Passive fire protection (PFP) is a critical safety measure for protecting critical equipment in a variety of industries, including oil and gas, petrochemical, and power generation. PFP systems work by preventing the heat from a fire from reaching the equipment that they are protecting. This is done by using a combination of materials that are resistant to heat and fire. There are various types of fire ratings for protection, such as jet fires or hydrocarbon pool fires, with different durations of protection.
There are two main types of PFP systems: Flexible and Rigid.
Flexible PFP systems are made of materials like fiberglass, mineral wool, or foam. They are typically used in applications where there are tight spaces or where the PFP system needs to be able to move. Flexible PFP systems are easy to install, low in cost, and can be cut to fit any shape. However, they are less durable than rigid systems.
Rigid PFP systems are made of materials such as expanded polystyrene (EPS), extruded polystyrene (XPS), or polyisocyanurate (PIR). They are typically used in applications where there is a need for high thermal performance. Rigid PFP systems are more durable than flexible PFP systems, but they are also more challenging to install.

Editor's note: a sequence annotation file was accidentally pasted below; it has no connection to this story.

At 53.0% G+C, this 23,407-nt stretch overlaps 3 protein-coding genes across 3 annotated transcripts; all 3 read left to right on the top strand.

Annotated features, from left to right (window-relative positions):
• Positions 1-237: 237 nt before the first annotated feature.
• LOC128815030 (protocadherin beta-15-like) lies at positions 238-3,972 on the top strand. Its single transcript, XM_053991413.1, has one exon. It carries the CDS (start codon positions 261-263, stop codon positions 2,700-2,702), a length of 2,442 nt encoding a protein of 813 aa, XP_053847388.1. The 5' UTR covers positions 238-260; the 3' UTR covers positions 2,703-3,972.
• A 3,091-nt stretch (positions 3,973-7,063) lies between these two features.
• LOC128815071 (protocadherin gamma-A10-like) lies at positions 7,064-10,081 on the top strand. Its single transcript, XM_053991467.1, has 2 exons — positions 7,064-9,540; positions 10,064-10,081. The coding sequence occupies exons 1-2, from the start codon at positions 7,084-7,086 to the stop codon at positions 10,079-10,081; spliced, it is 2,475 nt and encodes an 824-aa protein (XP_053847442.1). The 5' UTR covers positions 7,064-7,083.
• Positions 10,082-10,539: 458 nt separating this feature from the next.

Here is a table that summarizes the pros and cons of flexible and rigid PFP systems:
|Feature||Flexible PFP Systems||Rigid PFP Systems|
|Installation||Easy to install||More difficult to install|
|Maintenance||Low maintenance||Low maintenance|
|Durability||Less durable||More durable|
The best kind of PFP system for you will depend on your specific needs. If you are looking for a PFP system that is easy to install and maintain, flexible PFP systems are a good option. An example of a flexible PFP system is our Ancloz Armourflex flexible removable PFP Jacketing, which can be applied to installations like Floating Production Storage and Offloading (FPSO) vessels that regularly use them. If you need a highly durable PFP system to prevent heat transfer, rigid PFP systems are a better choice, such as rigid box systems that are made up of the PFP material encased in metal.
Here are some additional factors to consider when choosing between flexible and rigid PFP systems:
Flexible and rigid PFP systems are both effective ways to protect critical equipment from fire. The best type of PFP system for you will depend on your specific needs and budget. If you are not sure which type of PFP system is right for you, you can contact us at to inquire. We will assess your needs and assist to identify the best solution for your problem.